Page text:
The following Map 1 shows the distribution of judges in the Colombian territory in July 2012, taking into account the population and size of the municipality.2 In order to address the dispersion of the data, we grouped municipalities based on their differences from the national average.3 In this case, the municipalities ‘without data’ are non-municipalized and their jurisdiction is the responsibility of neighboring municipalities.
As this Map 1 shows, the presence of judges is concentrated in the center of the country, plus two small niches: in the north around Cartagena and Barranquilla, and in the south in Pasto and the surrounding area.
The presence of justice representatives should not only be analyzed in terms of quantity, but also in terms of quality. The Colombian State created the justice career track to guarantee the quality of justice representatives. In theory, only the best judges occupy public positions and rarely is (e.g. in the case of temporary licenses) the office occupied by provisional judges. The justice career track mechanism also serves to guarantee the judges’ independence with respect to political representatives and other judges. This political independence is due to the fact that provisional representatives are named directly by the magistrates of their respective hierarchical superior tribunal.4
The judicial career track – similar to many public policies – has had a different impact in the various regions. We constructed a database of the provisional nature of judicial offices in the country based on information collected from administrative courts of the sectional judicial councils.5
The following Map 2 illustrates how provisionality is distributed across the country.
This map demonstrates two noteworthy aspects of the way in which the justice career track operates in Colombia. First, the justice career track does not function in a great part of the territory. According to information provided by the sectional judicial councils, temporary judges occupy 31 per cent of justice posts.6 In regional terms, the percentage of all provisional judges is equal to or greater than 80 per cent in 425 municipalities (from a total of 1103). Second, the map shows that provisionality is not randomly distributed across the country. As in previous maps, provisionality – associated as much with a lack of merit as with the risks of clientelism – tends to concentrate in peripheral municipalities.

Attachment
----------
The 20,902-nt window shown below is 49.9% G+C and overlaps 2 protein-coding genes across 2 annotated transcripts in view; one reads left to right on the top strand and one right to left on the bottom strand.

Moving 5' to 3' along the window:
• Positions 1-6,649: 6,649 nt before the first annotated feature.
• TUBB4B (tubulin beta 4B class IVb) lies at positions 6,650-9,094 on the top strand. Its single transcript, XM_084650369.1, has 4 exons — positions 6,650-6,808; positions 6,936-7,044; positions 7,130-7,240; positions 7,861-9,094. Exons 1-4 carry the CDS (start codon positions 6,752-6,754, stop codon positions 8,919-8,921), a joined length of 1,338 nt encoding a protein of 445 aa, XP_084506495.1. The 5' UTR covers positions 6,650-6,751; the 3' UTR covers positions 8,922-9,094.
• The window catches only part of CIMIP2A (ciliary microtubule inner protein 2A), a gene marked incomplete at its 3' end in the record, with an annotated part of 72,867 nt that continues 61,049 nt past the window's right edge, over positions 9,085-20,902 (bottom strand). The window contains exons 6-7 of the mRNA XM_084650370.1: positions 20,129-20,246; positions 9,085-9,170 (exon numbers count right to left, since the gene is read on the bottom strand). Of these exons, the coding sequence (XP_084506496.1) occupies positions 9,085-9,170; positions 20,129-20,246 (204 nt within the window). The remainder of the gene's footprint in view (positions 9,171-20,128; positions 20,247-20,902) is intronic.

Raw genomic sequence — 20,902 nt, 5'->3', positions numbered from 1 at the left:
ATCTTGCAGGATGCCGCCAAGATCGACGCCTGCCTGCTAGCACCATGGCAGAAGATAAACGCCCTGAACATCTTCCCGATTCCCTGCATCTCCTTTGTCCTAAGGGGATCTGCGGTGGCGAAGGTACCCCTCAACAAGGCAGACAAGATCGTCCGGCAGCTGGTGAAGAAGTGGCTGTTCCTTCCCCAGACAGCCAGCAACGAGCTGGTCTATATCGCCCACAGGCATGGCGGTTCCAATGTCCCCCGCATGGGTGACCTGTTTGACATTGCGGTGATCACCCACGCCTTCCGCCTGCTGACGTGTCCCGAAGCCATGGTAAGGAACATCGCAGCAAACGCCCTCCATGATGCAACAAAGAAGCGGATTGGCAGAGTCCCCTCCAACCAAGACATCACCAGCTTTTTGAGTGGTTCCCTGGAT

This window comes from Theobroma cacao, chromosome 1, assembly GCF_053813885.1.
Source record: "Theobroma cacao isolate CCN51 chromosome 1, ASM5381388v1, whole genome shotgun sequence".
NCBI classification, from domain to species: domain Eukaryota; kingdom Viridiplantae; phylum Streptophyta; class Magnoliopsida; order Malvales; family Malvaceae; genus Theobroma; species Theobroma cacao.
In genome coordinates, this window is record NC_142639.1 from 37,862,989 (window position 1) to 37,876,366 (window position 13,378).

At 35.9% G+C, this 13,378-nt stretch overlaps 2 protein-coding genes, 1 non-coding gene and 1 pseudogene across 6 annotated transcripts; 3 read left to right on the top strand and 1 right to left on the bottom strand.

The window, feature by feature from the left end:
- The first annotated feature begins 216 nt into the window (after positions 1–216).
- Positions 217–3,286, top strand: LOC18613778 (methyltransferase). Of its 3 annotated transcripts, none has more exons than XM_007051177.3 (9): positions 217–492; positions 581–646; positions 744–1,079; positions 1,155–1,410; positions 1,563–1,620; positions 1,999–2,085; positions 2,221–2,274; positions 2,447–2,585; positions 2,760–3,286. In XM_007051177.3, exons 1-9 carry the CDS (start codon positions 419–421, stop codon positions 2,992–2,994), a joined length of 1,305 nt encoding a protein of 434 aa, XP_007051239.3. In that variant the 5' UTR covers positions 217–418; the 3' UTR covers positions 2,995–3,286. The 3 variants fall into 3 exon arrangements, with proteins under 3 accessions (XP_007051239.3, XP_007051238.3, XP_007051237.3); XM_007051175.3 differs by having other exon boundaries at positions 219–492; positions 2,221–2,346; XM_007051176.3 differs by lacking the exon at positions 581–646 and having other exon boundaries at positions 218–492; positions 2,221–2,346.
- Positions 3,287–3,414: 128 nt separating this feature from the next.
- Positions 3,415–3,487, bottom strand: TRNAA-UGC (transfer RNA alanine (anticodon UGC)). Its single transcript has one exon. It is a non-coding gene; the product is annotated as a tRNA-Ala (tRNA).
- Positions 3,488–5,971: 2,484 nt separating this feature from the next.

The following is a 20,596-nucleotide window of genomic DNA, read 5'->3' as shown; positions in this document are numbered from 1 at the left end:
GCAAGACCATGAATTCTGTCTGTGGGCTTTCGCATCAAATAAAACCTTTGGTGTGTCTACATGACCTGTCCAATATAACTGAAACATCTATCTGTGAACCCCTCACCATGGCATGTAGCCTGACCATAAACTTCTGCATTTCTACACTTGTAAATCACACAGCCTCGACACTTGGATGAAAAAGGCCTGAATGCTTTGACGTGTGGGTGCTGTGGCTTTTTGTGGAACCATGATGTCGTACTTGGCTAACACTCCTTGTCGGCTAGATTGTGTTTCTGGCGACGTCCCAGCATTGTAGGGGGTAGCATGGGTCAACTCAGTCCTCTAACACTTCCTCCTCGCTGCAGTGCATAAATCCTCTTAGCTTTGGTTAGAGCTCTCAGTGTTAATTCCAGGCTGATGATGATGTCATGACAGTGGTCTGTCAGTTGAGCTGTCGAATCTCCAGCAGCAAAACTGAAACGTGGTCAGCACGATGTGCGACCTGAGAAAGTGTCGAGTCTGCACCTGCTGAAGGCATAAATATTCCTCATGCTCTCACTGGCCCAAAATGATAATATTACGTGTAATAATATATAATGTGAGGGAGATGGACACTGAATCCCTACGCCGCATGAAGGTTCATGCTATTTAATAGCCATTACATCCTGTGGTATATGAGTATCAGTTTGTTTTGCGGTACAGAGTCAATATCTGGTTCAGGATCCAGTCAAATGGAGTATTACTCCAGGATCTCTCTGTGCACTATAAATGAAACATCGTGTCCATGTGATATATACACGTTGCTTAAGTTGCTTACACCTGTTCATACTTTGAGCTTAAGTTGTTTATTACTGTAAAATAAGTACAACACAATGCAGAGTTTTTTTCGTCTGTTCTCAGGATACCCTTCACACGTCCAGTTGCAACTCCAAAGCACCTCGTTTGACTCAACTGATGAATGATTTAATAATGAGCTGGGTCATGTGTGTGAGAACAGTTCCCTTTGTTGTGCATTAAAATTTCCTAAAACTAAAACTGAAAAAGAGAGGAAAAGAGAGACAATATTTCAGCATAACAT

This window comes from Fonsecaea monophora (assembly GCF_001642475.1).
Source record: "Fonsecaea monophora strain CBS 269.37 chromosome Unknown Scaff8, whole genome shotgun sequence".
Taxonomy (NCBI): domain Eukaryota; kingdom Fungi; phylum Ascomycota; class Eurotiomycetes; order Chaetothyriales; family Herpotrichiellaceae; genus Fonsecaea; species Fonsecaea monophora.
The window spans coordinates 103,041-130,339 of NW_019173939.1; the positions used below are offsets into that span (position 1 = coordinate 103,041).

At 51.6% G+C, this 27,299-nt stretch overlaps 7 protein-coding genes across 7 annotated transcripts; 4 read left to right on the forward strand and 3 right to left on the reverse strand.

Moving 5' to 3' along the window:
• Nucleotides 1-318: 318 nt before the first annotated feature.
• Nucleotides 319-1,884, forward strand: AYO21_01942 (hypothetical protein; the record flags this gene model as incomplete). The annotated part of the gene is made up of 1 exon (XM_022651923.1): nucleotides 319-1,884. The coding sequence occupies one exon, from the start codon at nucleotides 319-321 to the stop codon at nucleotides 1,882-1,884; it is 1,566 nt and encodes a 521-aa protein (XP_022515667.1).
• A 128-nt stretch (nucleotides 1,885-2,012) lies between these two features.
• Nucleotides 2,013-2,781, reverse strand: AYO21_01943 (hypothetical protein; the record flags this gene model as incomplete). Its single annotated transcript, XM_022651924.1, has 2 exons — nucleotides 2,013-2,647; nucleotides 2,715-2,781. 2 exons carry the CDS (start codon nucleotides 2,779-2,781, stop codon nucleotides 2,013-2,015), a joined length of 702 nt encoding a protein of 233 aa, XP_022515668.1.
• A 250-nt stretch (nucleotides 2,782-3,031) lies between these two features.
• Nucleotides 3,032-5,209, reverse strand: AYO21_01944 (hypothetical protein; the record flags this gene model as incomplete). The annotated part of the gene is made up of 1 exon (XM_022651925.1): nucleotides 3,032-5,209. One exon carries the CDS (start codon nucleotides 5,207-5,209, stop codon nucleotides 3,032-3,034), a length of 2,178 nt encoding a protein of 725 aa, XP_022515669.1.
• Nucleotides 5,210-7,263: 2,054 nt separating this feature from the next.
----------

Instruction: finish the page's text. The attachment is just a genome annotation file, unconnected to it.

Second, we measure the efficacy of the justice system at the regional level, understood as the system’s capacity to reach expected objectives. We limit ourselves to the efficacy of the criminal system for two reasons: first, the efficacy of criminal justice (as opposed to civil justice, for example) is a good indicator of state capacity to confront other social actors who compete for the monopoly on the use of force (Garcia-Villegas 2008); second, the criminal system is the only processing system in Colombia to offer a modicum of trustworthy information about its own management.7
In addition, we are focusing on the justice system’s efficacy in sanctioning homicides that occurred in each municipality. There are three reasons why we focus exclusively on homicides. First, they are the most serious crimes and as such should be prioritized in judicial processing. Second, homicides are the most registered of crimes (as it is more difficult for a homicide to go unnoticed than a scam, for example). Finally, by limiting ourselves to homicide, we dodge an objection that could be made about our indicator, that is, whether the desirable result of processing is always a sentence. For some crimes, such as stealing a carton of milk, this is a point of discussion in judicial and criminal policy debates, as well as in the philosophy of law. In the case of homicides, however, the attorney cannot avoid formulating a charge, nor the judge a sentence, because of the seriousness of the crime.
To measure the performance of justice, we have therefore constructed an ‘efficacy rate.’ This indicator measures the percentage of cases entered into the system for which a sentence is formulated. In addition, when evaluating the number of sentences compared to the total entries, it takes into account the magnitude of the justice demand in the municipality.8
It is necessary to make three methodological clarifications before moving on to the results. First, of the total municipalities, those for which there is a lack of complete information (number of entries, formulation of charges, and formulation of sentences), or those whose information suggests that there was an error (e.g. more sentences than charges or entries) were excluded. This reduced the number of municipalities from 1103 to 848.